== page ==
A Case for Citizens’ Initiative Reviews of Criminal Justice Ballot Measures

Andy Puthenpurayil is a Nevins Fellow with the McCourtney Institute for Democracy at The Pennsylvania State University, studying with Healthy Democracy for the summer of 2017. Soon entering his sophomore year, his area of study is criminal justice. Here Andy makes the case that voter information reforms such as the Citizens’ Initiative Review can serve as an important counterweight to the often distorted, confusing or hyperbolic messaging in ballot initiative campaigns, which can be particularly consequential when the topic is criminal justice.


Initiatives and referenda dealing with issues of criminal justice can often have unforeseen or unjust ramifications.  Voters may pass a measure they believe would do good, based on information from a one-sided campaign, and find that that measure affects them or their communities in a negative way.  It is important, therefore, for voters to be educated on measures and be confident in their understanding of the legislation before they decide whether to vote for or against it. The Citizens Initiative Review (CIR) provides a neutral, reliable way to educate voters on ballot measures.

In 2006, around 78% of voters in Arizona approved Proposition 100.  The measure denied bail to those who could not prove that they were in the United States legally, and were accused of a serious felony.  The voters who were in favor of the measure may have been influenced by the statements of the then Maricopa County Attorney, Andrew Thomas, who claimed that there were ‘illegal immigrants’ entering the state, committing felonies, then leaving the country.  Thomas had no evidence to back his claim, but nevertheless argued for the measure throughout the campaign.  Ultimately, the law was found by the 9th Circuit Court of Appeals to be in violation of the due process clause of the 14th Amendment.  Had voters been more informed of the true severity, or lack thereof, of the situation they voted to mitigate and of the violation of constitutional rights implicit in the bill, there may have been a different outcome.

California’s Proposition 66 provides another example of the impact campaigning can have on voters.  Proposition 66 was created to reform Proposition 184, the “Three Strikes and You’re Out” law by requiring the third strike to be a serious or violent felony.  Kevin Brady summarized the drastic change in opinion surrounding Proposition 66 in his article, “An Appetite for Punitiveness: Politics and Media in California’s Three-Strikes Law”:

In June 2004, The Field Poll conducted a survey which found that 76% of likely voters would support reform efforts.  In early October another survey found that steady support remained for the reform with 65% of likely voters supporting the measure.  Weeks later, the sentiment for reform turned drastically.  During the last week in October, just a week away from the election, the Field Poll conducted the same survey and found that only 46% of respondents would vote in favor of the Three Strikes reform, and 47% would vote against it.  The swing was as drastic as it was unexpected… So what happened?  Twelve days before the election, the campaign to defeat Prop. 66 led by Governor Arnold Schwarzenegger and former Gov. Pete Wilson secured a $1.5 million contribution from billionaire Henry T. Nichols.  This brought the “No on 66” bank balance to $6 million.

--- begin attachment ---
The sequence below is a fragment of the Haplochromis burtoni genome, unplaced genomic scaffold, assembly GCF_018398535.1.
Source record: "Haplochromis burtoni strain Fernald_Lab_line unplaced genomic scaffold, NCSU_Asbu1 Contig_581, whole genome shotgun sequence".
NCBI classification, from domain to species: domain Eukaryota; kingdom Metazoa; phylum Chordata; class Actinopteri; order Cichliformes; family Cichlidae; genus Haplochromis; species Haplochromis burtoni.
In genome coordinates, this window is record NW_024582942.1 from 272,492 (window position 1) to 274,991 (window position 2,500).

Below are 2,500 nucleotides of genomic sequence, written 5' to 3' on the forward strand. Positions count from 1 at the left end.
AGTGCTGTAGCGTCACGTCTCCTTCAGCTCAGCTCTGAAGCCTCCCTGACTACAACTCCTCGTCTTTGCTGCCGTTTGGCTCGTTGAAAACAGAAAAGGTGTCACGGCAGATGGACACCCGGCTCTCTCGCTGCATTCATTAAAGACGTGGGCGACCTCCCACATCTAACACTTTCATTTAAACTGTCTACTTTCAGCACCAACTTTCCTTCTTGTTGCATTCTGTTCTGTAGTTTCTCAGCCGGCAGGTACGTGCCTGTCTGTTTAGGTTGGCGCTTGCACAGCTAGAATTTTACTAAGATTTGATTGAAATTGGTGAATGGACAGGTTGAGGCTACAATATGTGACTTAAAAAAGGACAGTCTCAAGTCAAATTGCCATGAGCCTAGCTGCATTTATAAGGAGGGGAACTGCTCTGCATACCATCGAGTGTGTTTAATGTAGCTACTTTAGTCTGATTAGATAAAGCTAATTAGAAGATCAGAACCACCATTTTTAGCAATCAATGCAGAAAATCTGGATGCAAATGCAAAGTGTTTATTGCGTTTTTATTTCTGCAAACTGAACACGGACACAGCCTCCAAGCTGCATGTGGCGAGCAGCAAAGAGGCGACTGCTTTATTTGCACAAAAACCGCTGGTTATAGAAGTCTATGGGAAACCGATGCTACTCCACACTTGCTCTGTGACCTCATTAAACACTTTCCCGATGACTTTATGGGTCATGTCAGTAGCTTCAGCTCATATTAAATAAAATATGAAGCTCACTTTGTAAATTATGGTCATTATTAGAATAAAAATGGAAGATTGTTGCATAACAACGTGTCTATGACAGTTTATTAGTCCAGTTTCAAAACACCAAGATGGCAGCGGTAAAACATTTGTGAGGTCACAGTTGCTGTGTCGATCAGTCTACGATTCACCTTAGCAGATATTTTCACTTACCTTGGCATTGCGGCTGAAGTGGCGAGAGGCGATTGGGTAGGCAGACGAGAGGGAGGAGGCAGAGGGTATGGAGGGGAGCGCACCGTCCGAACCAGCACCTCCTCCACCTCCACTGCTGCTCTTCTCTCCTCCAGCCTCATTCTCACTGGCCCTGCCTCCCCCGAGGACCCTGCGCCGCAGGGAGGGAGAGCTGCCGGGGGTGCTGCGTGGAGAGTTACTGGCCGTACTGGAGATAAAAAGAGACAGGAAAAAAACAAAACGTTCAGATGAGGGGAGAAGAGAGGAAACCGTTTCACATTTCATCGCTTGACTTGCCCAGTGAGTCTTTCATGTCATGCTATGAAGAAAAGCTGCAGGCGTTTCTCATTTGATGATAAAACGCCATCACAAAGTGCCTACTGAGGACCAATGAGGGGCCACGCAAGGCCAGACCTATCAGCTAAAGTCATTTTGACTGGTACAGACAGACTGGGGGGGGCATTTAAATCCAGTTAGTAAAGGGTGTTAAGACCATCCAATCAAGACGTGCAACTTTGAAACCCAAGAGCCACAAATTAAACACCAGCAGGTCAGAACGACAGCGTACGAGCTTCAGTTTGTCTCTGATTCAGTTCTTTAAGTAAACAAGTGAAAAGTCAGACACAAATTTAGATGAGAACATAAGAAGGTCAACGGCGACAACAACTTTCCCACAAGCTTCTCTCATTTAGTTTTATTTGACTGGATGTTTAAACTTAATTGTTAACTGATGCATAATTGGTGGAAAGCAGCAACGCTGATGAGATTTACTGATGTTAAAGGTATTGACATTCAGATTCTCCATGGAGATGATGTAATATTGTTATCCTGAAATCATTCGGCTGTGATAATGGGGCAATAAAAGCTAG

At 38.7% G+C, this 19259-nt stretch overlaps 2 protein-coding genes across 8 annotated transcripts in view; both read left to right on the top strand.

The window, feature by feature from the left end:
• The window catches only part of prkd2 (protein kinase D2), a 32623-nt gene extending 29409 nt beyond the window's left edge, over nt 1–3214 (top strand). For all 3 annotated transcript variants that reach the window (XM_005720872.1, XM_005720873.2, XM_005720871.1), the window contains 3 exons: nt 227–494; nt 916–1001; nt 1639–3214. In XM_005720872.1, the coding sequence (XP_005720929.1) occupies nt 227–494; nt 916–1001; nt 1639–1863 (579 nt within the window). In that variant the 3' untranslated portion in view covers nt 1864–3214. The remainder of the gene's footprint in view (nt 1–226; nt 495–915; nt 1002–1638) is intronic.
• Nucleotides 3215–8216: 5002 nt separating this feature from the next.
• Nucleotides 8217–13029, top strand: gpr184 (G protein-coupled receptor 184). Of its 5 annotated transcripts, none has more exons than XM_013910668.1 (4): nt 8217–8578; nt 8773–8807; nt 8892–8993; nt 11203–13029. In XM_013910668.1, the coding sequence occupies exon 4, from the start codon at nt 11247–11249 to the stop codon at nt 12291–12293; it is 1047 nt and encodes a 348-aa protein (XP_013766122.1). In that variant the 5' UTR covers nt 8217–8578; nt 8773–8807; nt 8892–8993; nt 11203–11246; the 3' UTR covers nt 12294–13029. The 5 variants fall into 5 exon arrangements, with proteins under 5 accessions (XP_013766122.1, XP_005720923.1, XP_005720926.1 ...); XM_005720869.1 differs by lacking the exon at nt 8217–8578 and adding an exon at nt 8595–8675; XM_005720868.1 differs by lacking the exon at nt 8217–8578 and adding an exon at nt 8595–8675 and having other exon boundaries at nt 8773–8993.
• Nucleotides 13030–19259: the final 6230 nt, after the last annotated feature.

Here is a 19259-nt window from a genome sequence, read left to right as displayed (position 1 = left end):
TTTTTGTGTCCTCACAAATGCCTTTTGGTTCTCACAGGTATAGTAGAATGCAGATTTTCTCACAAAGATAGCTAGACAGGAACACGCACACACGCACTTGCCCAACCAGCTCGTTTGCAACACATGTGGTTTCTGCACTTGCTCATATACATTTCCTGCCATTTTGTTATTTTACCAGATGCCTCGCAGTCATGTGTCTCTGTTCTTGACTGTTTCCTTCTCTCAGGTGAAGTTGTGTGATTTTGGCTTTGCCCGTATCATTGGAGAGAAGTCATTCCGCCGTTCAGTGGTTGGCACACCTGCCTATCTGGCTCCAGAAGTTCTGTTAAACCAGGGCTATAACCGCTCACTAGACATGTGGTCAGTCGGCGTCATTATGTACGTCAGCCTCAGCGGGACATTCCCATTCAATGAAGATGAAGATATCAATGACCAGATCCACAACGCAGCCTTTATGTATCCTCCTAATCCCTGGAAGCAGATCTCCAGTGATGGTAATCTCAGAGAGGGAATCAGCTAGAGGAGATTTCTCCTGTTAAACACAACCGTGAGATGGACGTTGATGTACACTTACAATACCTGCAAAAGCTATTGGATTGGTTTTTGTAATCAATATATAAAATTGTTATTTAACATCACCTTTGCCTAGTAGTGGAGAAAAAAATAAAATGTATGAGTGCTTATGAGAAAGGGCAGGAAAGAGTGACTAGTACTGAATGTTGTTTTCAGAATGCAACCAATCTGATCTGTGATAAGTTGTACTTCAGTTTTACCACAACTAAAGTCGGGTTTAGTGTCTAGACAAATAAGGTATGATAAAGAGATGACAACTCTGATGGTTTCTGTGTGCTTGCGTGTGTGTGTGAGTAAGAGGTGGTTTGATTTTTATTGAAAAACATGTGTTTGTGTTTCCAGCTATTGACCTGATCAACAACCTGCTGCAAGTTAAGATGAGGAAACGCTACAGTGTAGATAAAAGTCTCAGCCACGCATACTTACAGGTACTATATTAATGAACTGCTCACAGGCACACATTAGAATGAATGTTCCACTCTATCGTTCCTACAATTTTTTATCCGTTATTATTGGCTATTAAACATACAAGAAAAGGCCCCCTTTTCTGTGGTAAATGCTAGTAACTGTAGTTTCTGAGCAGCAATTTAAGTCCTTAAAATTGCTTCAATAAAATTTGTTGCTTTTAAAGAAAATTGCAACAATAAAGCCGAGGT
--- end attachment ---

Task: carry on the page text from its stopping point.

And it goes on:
With the money contributed to the campaign, an ad opposing the law, featuring Arnold Schwarzenegger, was aired almost constantly leading up to the vote.  In the commercial, Schwarzenegger, walking next to large black and white mug shots, claimed, “Under Proposition 66, 26,000 dangerous criminals will be released from prison, child molesters, rapists, murderers”.  He then instructed viewers to, “Vote ‘No’ on 66. Keep them behind bars.”  Schwarzenegger was extremely popular at the time, and the ad was aired constantly in the short time period before the vote.  The 2004 measure ultimately failed to pass.  Schwarzenegger’s ad had a significant effect on the outcome of the vote, despite the fact that his statement that 26,000 criminals would be released was incorrect.  Twenty-six thousand inmates would be eligible for review; they would not all be automatically released had the measure been passed.

There is undoubtedly a need for better understanding and knowledge about criminal justice ballot measures.  Healthy Democracy, a nonprofit, nonpartisan organization based in Oregon, has been working to improve the initiative process through the education of voters.  The organization runs the Citizens Initiative Review, which brings together a representative sample of the voting population to learn about, deliberate on, and ultimately write a page of findings about an initiative.  The findings, called the Citizens’ Statement, are placed in the voter’s guide, which is distributed to all voters with their ballots.  The process has been studied extensively; reading the Citizens Statement has been found to increase a reader’s factual knowledge of ballot measures and to increase the reader’s confidence in that knowledge.  The need for an educated voting population is especially crucial when it comes to criminal justice measures, which can place public safety and personal liberty at stake.  The CIR has been proven to educate voters on the facts and impacts of ballot measures, which provides an extremely important balance from the emotional rhetoric that often surrounds ballot measures in the criminal justice arena.

Andy Puthenpurayil